In other words, scientific information is verifiable, replicable human experience. How we know determines what we know. Science has grown exponentially since Galileo. It is built on a huge body of data. And its power shows up in technology. The principles that are used to make a light go on were learned in the same meticulous way we’ve come to understand how the carbon dioxide levels in the atmosphere have risen over the past 100 years leading to ominous climate change.
Yet there are many who cherry pick science — only believing its findings when they agree with them. Documented proof doesn’t fare much better. In a recent post, I cited two studies that showed the effectiveness of good writing on student learning that somehow haven't found their way into data-driven instruction.
What’s going on here? Believe it or not, science has taken a look at so-called “motivated reasoning” where people rationalize evidence that is not in keeping with deeply held beliefs. Here are some of the findings:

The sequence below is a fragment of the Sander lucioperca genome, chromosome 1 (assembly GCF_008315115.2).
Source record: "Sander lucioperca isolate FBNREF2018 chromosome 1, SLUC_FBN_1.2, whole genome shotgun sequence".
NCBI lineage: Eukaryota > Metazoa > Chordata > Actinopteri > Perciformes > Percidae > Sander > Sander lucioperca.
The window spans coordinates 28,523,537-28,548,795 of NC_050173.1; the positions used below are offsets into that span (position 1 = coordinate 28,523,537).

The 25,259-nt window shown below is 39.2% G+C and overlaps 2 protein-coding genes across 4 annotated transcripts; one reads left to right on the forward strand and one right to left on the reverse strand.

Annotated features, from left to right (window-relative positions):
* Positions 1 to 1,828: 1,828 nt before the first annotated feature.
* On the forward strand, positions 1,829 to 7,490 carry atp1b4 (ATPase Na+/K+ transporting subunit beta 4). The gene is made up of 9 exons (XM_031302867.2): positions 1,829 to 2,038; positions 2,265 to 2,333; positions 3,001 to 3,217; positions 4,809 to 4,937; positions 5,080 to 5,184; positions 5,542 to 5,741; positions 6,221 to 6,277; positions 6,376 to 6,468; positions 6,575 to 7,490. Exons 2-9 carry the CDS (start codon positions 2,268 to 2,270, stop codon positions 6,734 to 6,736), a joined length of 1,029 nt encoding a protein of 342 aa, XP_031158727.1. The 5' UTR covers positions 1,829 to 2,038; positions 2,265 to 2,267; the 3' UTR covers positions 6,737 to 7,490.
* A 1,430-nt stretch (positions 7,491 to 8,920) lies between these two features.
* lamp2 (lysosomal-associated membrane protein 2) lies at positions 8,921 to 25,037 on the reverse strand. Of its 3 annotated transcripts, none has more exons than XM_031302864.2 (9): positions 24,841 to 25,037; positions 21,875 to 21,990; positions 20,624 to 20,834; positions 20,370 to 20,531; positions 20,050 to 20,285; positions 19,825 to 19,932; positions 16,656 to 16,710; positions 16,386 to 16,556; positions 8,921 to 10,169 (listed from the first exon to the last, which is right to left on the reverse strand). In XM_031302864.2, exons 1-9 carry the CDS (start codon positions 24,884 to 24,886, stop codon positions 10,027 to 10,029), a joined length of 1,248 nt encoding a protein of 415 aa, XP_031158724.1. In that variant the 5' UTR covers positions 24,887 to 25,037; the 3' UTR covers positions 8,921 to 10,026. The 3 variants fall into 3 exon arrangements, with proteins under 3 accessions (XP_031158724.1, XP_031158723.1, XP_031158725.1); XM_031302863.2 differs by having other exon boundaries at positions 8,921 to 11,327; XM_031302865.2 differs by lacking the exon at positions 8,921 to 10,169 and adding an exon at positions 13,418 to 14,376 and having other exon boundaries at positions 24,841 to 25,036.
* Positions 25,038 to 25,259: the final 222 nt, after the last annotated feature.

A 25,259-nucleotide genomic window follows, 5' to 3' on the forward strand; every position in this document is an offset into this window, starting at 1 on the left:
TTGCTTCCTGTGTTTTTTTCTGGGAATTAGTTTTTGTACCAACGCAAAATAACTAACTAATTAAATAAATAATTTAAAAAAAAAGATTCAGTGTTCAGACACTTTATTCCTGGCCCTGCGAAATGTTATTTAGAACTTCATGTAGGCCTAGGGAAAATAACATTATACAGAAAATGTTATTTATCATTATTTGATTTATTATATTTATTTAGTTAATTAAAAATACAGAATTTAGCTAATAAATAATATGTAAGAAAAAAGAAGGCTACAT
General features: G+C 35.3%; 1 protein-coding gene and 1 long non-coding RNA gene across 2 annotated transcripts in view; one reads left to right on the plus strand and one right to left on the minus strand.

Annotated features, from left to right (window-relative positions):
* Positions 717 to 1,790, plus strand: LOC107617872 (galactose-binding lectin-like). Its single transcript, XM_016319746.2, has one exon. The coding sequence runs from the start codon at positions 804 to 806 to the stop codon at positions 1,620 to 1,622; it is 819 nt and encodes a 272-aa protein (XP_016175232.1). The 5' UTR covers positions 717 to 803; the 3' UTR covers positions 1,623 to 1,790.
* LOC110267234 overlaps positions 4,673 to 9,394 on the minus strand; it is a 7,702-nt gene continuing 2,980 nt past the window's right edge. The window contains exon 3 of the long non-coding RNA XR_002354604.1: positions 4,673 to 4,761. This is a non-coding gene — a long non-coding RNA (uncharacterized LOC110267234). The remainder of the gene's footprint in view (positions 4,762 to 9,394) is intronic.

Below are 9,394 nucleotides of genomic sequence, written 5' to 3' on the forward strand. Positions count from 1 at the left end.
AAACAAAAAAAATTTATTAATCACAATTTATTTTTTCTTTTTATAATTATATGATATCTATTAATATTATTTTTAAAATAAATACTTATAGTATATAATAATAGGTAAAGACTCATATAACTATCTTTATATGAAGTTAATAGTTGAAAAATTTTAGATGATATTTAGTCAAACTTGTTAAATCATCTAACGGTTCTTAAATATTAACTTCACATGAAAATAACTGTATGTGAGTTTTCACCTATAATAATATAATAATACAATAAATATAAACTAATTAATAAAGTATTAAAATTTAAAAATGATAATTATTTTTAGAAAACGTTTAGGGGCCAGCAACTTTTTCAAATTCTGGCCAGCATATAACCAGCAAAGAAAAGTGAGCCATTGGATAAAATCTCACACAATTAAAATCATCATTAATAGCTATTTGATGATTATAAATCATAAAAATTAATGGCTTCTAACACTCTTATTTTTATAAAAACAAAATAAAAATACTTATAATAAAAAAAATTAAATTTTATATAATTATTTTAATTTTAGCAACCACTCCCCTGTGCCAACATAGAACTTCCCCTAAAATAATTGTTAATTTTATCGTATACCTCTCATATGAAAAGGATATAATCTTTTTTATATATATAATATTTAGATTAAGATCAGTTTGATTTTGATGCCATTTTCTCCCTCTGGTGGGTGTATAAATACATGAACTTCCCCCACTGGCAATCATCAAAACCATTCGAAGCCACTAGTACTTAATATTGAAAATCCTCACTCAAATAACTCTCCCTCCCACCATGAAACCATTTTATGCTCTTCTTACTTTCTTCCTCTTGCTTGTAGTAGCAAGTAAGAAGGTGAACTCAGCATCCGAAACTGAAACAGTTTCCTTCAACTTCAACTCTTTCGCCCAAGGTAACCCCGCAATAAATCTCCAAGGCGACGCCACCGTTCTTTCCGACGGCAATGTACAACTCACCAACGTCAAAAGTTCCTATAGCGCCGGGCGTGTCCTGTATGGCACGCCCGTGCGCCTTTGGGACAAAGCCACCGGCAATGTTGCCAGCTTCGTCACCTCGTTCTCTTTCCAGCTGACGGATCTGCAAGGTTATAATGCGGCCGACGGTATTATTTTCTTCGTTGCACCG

- A large number of psychological studies have shown that people respond to scientific or technical evidence in ways that justify their preexisting beliefs.
- People rejected the validity of a scientific source because its conclusion contradicted their deeply held views — and thus, the relative risks inherent in each scenario.
- Head-on attempts to persuade can sometimes trigger a backfire effect, where people not only fail to change their minds when confronted with the facts — they may hold their wrong views more tenaciously than ever.
- The problem is arguably growing more acute, given the way we now consume information—through the Facebook links of friends, or tweets that lack nuance or context or “narrowcast” and often highly ideological media that have relatively small, like-minded audiences.
“Those basic human survival skills of ours,” says Michigan’s Arthur Lupia , are “not well-adapted to our information age.” The echo chamber is way too comfortable and we ignore new and challenging facts at our own peril.
Good scientific information comes in large part from challenges to procedures and data collection. In the soft sciences, such as those used by educational researchers, the measurement can be fuzzy and the procedures themselves can influence outcomes. Recently there are challenges to the data-driven school. Doubts are rising about the worth of all the assessment at the expense of real learning. I'm a scientist but I'm also a teacher. Art has often preceded scientific discovery.